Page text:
Tag Archives: programmable logic controller tutorial

BRX Do-More PLC Analog IO – System Configuration

We will now configure and operate Analog inputs and outputs on our BRX Do-More controller. One of the features of the BRX Series PLC is the ability to expand its capability to fit your application. This is easily done by “snap-on” modules that will fit on the side of the BRX MPU (Multi-Processor Unit). As we have seen before in the BRX PLC System Configuration post we can add additional discrete inputs and outputs. Automation Direct now offers Analog Voltage and Analog Current input and output modules. These modules come as an 8 point channel unit. There is also a 4 point thermocouple input module also available. We will be configuring, scaling and programming the Analog input and output Voltage modules for our BRX PLC. Let’s get started. Continue Reading!

BRX Do-More PLC AdvancedHMI – Modbus TCP

Modbus TCP will be used to connect AdvancedHMI to our BRX Do-More controller using Ethernet. Advanced HMI is a powerful, adaptable HMI/SCADA (Supervisory Control and Data Acquisition) development package that takes advantage of Visual Studio. There is no coding required and you can simply drag and drop items onto the page. The best thing is that the software is free. We will look at using AdvancedHMI with the BRX Do-More Series PLC.
BRX Do-More PLC AdvancedHMI Communication – Modbus TCP (Ethernet)
Our sample BRX  Do-More PLC program will display a digital panel meter and a gauge of a value in the PLC. Stop and start momentary pushbuttons on the HMI will allow this number to increase or stop. An indication will turn green when the number is increasing and red when it has stopped. The AdvancedHMI package will communicate Modbus TCP over Ethernet to the BRX Do-More PLC. We will be able to monitor our process via the AdvancedHMI window. Let’s get started. Watch on YouTube…
BRX Do-More PLC AdvancedHMI Communication – Modbus TCP (Ethernet) Continue Reading!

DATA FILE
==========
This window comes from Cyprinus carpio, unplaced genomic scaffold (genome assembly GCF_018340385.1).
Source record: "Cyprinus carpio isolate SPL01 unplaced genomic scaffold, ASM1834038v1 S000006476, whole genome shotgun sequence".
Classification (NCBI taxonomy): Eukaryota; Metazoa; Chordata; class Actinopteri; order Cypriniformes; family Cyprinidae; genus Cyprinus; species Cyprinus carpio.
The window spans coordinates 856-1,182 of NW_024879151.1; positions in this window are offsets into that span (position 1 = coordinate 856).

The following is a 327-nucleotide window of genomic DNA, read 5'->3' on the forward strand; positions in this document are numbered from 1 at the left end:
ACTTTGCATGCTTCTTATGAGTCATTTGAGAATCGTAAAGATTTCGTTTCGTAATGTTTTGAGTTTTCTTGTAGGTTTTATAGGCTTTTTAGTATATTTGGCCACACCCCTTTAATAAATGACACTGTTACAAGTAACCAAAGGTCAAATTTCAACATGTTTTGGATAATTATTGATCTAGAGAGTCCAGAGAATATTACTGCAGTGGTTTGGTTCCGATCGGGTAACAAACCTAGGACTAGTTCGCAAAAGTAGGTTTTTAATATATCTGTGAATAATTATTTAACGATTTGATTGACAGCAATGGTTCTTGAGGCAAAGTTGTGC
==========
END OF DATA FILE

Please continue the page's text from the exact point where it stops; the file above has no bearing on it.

PLC Programming Example – Palletizer

We will apply the five steps to PLC program development to a palletizer example. Our example will allow you to determine how many layers of boxes you want on each skid.
PLC Programming Example – Palletizer
Developing the PLC program is a process that can be clearly defined. In our series on the five steps to PLC program development, we have done some similar practical examples.
PLC Programming Examples – Five Steps to PLC Program Development
– Press
Process Mixer
Shift Register (Conveyor Reject)
Paint Spraying
Delay Starting of 7 Motors
– Pick and Place
– Sorting Station (Shift Register)

Define the task: (1) – Palletizer PLC Programming Example

Watch the sequence of operation video below. This will demonstrate the pallet layer selection, running, and resetting of the machine. (Palletizer)
Watch on YouTube: PLC Programming Example – Palletizer Testing
Continue Reading!

BRX Do-More PLC Compare Instructions

Compare instruction is often used in PLC programs to test pairs of values. The output of this comparison conditions the logical continuity of a rung. The BRX Do-More series of programmable logic controllers have the following compare contact instructions.
= (if Equal contact)
<> (if Not Equal contact)
> (if Greater Than contact)
>= (if Greater Than or Equal contact)
< (if Less Than contact)
<= (if Less Than or Equal contact)
Besides this instruction, the BRX Do-More PLC will also have to compare instructions for the built-in real-time clock of the system. We will be looking at these instructions along with some programming examples. As a system integrator, this ability can prove very useful to you in the field when commissioning your automation system.
Let’s get started with the BRX Do-More PLC Compare Instructions. Continue Reading!

BRX Do-More PLC Numbering Systems and Addressing

We will look at numbering systems in our BRX Do-More controller. This will include physical IO, casting, and indirect addressing. The BRX Do-More PLC like all of the PLCs in the Do-More Series use strong data typing. This means that there are fixed memory structures to work within your program. Errors will be displayed if you try to put the wrong type of value in the memory location. The data structures will automatically assist you in your automation system.
Memory can now be as flexible as you want and need. You can define and allocate all the data memory the way you want it up to specific maximums. As a system integrator, you determine what best fits your automation framework.
We will be looking at the addressing and numbering systems in the BRX Do-More Series PLC. Let’s get started. Continue Reading!